It was not enough for God just to pronounce the Ten Commandments and leave us to decide how to apply them. Our fallen human hearts would so narrowly define them that we would be like those who passed by the unconscious man who had been beaten by robbers, whom only the Samaritan stopped to help. After all, the priest and the Levite had not done anything to harm the man who lay bleeding by the road. Hadn’t they kept the commandment “Thou shalt not kill”? No, because they had not done everything possible to preserve a helpless life, and for that failure they were guilty of breaking the commandment against murder. Each “thou shalt not” in the law has a corresponding positive side that we must not ignore.

So it is with gleaning. Cynics might look at this law and say that it amounts to coerced theft. Why shouldn’t a hardworking landowner reap the entire benefit of his own field? In the passages from Leviticus that are shown above, the bold letters emphasize the words “your” and “thy,” which acknowledge the concept of land ownership. However, those who possess land and have the means to produce food should not think that their prosperity is all their own doing. It is God who allows the sun to shine and sends rain to water the crops. It is God who gives the farm workers strength enough to plow and sow and tend the crops. To think that the landlord’s success is all his own is to break the first commandment. Therefore, the landowner has no right to think that the entire crop belongs to him. The law allows him to retain more than enough to meet the needs of his household, but he cannot ignore the requirement to bring the firstfruits to God, to tithe on the increase, and to leave part of his crop for the gleaners. This is the price and the privilege of living in covenant.

Why does God require this? Because thou shalt not kill. We see this concept carried over into the New Testament in the words of our parish namesake:

If a brother or sister be naked, and destitute of daily food, and one of you say unto them, Depart in peace, be ye warmed and filled; notwithstanding ye give them not those things which are needful to the body; what doth it profit? Even so faith, if it hath not works, is dead, being alone. (James 2:15-17)

It is important to note that in the passage from Leviticus 23, the next verse after the command regarding gleaning reiterates the eighth and ninth commandments, prohibiting stealing and lying. All of the commandments must be balanced among each other. Gleaners must not take advantage of the landowner, nor should the landowner cheat on the provisions of gleaning. Gleaners should be genuinely grateful for the opportunity given to them, and the option to glean should prevent them from resenting the landowner or becoming covetous. Further, the landowner should have enough humility to treat the poor graciously. Biblical charity should be a picture of grace, and it should empower the poor to succeed:

Biblical charity does not attempt to smooth over economic crisis by making privation somewhat more acceptable. It attempts to solve economic crisis. Biblical charity does not attempt to help families adjust to their situation. It attempts to change their situation. Biblical charity does not strive to make poverty and dependence more comfortable. It strives to make productivity and independence more attainable. (Bringing in the Sheaves, page 80)

Finding Grace

To bring the discussion back to the plight of Naomi and Ruth, we see how Boaz, a “mighty man of wealth,” was careful not only to obey the laws of gleaning but even to err on the side of grace. Once he found out who Ruth was and in particular that she had been a faithful wife and daughter-in-law to his relatives, he welcomed her graciously, offered her provisions and protection that she would not have received elsewhere, and even told his reapers to drop extra grain for her. Remembering that this was the period of the Judges, when everyone did what was right in his own eyes, it is astounding to find a man so faithful to God’s ways and to the spirit of the covenant, not merely to the letter of the law. Ruth was astounded to receive such kind treatment, given her status as a foreigner:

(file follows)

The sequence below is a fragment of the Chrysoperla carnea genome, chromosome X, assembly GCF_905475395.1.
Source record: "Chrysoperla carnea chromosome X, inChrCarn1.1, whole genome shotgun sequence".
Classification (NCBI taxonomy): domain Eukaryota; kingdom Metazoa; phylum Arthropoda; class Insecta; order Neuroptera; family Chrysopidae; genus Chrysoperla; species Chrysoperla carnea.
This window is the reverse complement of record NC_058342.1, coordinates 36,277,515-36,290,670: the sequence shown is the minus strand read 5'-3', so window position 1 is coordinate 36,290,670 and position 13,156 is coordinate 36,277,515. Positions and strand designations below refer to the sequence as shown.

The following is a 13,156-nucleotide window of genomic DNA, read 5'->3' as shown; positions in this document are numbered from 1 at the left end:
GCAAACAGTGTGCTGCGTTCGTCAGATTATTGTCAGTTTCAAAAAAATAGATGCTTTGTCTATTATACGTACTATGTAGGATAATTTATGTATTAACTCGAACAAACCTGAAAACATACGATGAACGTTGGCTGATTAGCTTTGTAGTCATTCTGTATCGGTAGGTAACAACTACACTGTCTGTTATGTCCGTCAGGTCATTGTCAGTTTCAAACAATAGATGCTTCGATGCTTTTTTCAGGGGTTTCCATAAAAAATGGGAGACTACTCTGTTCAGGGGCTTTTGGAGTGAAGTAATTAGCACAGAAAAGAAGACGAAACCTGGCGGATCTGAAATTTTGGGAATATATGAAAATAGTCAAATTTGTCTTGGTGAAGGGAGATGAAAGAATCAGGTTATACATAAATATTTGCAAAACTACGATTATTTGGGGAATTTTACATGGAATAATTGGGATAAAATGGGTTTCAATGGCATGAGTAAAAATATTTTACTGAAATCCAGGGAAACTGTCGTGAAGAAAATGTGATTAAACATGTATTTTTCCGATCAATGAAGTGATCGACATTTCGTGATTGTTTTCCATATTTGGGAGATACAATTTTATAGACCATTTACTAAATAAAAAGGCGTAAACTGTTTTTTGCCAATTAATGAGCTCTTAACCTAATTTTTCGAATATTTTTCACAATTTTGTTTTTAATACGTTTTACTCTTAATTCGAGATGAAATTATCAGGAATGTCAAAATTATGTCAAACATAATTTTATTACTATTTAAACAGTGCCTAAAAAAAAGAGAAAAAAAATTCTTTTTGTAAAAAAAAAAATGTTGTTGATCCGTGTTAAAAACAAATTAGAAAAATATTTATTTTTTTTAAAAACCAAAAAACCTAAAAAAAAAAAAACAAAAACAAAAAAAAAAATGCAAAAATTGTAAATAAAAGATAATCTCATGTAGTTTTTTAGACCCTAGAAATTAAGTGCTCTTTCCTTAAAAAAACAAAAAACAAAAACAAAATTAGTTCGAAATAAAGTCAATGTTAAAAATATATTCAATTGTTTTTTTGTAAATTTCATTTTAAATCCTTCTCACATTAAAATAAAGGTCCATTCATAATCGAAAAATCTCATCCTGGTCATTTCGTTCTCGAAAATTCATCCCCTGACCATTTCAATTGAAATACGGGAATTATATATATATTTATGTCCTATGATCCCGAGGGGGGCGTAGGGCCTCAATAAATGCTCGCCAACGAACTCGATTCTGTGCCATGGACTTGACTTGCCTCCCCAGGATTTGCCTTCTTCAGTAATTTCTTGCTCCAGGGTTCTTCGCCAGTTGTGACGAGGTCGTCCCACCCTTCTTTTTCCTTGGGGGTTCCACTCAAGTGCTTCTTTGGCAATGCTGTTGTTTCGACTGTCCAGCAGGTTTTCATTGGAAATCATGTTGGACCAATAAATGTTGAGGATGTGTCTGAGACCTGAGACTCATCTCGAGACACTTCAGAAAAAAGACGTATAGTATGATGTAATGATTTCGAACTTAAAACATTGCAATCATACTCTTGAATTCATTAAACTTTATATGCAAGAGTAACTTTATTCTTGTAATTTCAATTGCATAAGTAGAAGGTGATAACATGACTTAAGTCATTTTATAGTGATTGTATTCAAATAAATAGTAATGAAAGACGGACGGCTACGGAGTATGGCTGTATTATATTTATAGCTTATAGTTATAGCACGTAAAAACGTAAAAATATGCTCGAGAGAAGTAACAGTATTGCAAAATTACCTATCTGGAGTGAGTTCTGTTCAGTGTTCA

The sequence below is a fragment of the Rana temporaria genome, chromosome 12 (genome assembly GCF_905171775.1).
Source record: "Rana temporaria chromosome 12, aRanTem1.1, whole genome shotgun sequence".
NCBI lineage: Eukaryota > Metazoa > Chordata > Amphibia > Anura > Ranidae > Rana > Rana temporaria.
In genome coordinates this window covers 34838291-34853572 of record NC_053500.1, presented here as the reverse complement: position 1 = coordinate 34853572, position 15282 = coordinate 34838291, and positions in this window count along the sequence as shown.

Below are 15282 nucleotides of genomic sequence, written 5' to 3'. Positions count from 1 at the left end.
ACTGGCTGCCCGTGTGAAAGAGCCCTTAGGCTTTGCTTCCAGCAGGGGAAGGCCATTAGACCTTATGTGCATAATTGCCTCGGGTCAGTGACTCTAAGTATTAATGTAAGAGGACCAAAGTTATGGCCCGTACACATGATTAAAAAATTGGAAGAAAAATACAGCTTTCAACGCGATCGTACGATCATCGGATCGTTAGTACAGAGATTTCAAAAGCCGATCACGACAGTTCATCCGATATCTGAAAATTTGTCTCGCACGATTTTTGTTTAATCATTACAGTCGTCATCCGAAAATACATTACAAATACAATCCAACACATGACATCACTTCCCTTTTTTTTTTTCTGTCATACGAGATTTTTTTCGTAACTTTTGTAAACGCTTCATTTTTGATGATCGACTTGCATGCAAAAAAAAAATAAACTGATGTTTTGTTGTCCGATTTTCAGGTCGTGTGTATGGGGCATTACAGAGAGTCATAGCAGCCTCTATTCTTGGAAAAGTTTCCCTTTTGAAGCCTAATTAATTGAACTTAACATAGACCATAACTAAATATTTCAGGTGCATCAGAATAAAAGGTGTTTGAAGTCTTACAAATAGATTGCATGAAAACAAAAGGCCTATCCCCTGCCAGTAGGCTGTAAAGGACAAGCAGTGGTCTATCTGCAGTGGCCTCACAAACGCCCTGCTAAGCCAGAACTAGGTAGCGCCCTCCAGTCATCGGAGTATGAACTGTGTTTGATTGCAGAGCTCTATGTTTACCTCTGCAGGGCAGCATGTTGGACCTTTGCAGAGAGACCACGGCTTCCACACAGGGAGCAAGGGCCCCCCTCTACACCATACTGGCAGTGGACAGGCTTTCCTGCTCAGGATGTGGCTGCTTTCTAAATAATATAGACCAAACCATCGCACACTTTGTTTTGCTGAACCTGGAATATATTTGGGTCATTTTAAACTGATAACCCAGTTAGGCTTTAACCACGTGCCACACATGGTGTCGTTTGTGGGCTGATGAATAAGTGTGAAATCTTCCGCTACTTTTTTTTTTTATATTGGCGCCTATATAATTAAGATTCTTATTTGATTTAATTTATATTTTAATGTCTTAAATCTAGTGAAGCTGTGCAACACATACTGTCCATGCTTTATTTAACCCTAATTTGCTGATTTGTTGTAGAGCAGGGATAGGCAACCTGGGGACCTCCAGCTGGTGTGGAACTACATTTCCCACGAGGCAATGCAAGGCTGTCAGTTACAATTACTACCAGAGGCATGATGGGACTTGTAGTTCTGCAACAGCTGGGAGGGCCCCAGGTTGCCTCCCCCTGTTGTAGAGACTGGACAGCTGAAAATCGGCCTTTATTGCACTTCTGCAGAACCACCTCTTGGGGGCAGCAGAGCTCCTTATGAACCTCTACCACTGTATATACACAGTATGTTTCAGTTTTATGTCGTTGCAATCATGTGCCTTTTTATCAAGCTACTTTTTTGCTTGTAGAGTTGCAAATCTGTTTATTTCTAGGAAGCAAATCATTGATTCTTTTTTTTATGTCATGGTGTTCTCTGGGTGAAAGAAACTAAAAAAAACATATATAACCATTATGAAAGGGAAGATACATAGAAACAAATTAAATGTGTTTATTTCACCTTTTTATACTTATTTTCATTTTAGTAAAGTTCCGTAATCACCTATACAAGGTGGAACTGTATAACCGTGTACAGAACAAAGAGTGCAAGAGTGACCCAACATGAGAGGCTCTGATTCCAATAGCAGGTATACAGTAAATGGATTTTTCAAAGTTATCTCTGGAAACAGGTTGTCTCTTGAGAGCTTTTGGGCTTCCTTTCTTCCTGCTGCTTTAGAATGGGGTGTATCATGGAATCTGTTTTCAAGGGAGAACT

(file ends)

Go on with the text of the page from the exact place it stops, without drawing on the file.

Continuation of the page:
Then she fell on her face, and bowed herself to the ground, and said unto him, Why have I found grace in thine eyes, that thou shouldest take knowledge of me, seeing I am a stranger? And Boaz answered and said unto her, It hath fully been shewed me, all that thou hast done unto thy mother in law since the death of thine husband: and how thou hast left thy father and thy mother, and the land of thy nativity, and art come unto a people which thou knewest not heretofore. The Lord recompense thy work, and a full reward be given thee of the Lord God of Israel, under whose wings thou art come to trust. (Ruth 2:10-12)

When Ruth returned home after a hard day’s work, she told Naomi all that had happened, showed her a substantial amount of barley (at least enough for two weeks gleaned in one day), and they praised God for His provision:

And her mother in law said unto her, Where hast thou gleaned to day? and where wroughtest thou? blessed be he that did take knowledge of thee. And she shewed her mother in law with whom she had wrought, and said, The man’s name with whom I wrought to day is Boaz. And Naomi said unto her daughter in law, Blessed be he of the Lord, who hath not left off his kindness to the living and to the dead. And Naomi said unto her, The man is near of kin unto us, one of our next kinsmen. (Ruth 2:19-20)

We’ve discussed in previous lessons about the plight of the widow in biblical times. Losing a husband and two sons would have been devastating enough, but it also meant additional grief and anxiety in the loss of income. Now that Ruth has “happened” to find the field of Boaz (Ruth 2:3), they have the consolation of knowing they will not go hungry, since the Lord has provided the kindness of a kinsman.


Journal Prompts

  1. What would you say to someone who says that the gleaning principle destroys the dignity of poor people?
  2. How can a church or group of churches apply the gleaning principle to assist the poor?
  3. What has been the consequence of establishing poverty programs that do not follow God’s solution for poverty?

Recommended Reading:

Bringing in the Sheaves: Transforming Poverty into Productivity by George Grant (free online in PDF format)